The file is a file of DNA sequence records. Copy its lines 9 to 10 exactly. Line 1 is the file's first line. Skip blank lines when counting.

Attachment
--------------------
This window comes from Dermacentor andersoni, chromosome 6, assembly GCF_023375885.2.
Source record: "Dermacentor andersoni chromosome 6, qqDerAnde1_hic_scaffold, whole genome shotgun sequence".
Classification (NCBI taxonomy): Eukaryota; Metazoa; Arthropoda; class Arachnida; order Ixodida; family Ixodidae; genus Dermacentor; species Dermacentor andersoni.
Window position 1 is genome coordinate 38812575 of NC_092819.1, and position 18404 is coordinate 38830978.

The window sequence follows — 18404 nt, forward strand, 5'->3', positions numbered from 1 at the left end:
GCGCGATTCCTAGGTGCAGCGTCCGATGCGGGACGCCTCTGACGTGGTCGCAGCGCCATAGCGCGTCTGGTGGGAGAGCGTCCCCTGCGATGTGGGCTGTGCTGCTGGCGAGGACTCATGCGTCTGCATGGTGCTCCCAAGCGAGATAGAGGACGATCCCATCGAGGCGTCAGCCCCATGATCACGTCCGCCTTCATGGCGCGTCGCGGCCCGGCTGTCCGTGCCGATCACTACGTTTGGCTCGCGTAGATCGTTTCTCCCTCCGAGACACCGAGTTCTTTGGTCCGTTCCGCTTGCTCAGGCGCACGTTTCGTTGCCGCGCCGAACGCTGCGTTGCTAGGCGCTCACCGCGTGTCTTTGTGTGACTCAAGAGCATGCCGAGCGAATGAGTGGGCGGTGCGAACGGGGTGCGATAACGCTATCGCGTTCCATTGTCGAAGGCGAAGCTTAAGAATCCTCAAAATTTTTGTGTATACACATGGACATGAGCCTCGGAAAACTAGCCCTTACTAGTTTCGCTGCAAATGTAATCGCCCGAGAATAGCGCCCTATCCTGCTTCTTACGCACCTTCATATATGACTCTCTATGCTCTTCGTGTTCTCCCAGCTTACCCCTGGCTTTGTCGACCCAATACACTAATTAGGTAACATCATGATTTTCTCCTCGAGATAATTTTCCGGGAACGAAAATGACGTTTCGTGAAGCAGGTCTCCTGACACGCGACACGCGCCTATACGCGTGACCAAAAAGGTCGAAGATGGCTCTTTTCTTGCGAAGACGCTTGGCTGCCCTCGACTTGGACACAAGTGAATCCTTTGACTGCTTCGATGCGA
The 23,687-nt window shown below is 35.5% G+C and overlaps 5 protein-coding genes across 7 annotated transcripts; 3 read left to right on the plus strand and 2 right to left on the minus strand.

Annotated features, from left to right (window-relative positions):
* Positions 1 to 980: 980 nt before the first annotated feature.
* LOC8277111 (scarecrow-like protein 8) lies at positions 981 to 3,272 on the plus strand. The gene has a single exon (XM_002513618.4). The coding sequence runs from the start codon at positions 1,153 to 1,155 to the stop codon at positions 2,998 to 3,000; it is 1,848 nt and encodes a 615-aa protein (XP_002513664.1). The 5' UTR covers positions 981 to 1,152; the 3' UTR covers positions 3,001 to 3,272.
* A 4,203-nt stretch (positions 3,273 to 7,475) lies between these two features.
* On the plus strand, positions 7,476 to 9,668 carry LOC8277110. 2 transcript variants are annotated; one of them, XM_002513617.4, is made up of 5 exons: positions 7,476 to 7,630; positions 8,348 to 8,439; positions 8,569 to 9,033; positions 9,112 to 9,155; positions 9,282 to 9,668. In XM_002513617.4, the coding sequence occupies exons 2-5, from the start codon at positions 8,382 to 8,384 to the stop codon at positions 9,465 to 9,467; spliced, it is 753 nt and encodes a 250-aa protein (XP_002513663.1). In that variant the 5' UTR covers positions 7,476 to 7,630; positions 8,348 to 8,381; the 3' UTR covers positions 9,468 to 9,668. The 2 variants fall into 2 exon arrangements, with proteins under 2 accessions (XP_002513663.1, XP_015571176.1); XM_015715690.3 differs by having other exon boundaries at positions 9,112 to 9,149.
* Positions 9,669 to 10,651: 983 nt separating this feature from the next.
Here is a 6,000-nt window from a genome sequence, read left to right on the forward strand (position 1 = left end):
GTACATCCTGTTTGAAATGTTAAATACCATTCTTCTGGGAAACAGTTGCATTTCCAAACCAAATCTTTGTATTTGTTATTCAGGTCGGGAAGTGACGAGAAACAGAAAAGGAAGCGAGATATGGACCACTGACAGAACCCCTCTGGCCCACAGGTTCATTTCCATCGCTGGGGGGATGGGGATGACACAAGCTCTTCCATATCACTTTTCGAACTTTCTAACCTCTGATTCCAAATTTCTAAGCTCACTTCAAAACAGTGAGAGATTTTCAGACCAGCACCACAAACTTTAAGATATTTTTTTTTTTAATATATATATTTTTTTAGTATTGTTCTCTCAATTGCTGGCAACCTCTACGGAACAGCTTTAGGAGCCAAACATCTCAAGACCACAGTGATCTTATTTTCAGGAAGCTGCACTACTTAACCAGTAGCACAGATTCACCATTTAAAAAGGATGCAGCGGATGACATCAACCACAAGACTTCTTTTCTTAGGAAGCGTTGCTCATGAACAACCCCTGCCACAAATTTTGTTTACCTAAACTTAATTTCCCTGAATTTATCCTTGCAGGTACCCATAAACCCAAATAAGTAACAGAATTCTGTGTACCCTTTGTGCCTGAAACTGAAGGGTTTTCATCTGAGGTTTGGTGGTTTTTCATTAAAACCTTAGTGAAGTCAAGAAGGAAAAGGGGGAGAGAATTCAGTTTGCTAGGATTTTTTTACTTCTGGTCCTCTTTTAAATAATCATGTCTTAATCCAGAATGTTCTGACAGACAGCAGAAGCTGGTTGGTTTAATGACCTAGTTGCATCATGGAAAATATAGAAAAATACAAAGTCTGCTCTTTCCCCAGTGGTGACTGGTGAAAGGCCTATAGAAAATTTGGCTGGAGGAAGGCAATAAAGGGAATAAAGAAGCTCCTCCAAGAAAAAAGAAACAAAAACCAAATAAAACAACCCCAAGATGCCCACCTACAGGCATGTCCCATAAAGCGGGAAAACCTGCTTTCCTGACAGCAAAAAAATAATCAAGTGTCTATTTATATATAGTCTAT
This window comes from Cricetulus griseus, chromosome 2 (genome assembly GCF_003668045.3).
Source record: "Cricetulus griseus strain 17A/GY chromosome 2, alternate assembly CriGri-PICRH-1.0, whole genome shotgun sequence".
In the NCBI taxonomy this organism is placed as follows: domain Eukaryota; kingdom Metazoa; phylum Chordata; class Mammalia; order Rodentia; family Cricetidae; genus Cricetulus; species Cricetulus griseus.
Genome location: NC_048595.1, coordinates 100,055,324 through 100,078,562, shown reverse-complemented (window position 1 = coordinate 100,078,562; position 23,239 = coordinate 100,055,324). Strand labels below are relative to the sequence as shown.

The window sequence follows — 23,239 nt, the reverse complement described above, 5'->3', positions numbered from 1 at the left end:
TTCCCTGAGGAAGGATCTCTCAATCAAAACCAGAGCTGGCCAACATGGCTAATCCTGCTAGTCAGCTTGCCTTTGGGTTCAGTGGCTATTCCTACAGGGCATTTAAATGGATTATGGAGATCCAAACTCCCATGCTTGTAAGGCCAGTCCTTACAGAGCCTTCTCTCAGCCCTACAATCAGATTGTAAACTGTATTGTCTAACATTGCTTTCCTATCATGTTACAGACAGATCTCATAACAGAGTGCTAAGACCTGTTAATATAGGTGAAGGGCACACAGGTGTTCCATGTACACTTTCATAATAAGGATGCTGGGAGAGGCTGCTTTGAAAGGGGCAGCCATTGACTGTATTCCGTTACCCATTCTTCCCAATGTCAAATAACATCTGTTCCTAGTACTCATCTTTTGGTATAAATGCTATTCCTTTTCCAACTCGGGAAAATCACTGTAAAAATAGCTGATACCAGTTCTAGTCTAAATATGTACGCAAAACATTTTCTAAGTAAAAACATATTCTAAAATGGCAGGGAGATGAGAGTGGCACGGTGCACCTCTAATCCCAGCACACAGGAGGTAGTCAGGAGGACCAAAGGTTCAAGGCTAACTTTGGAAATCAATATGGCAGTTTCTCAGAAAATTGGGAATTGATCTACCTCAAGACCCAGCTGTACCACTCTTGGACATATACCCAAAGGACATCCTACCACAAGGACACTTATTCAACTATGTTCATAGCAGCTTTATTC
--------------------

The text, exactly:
* Positions 1 to 980: 980 nt before the first annotated feature.
* LOC8277111 (scarecrow-like protein 8) lies at positions 981 to 3,272 on the plus strand. The gene has a single exon (XM_002513618.4). The coding sequence runs from the start codon at positions 1,153 to 1,155 to the stop codon at positions 2,998 to 3,000; it is 1,848 nt and encodes a 615-aa protein (XP_002513664.1). The 5' UTR covers positions 981 to 1,152; the 3' UTR covers positions 3,001 to 3,272.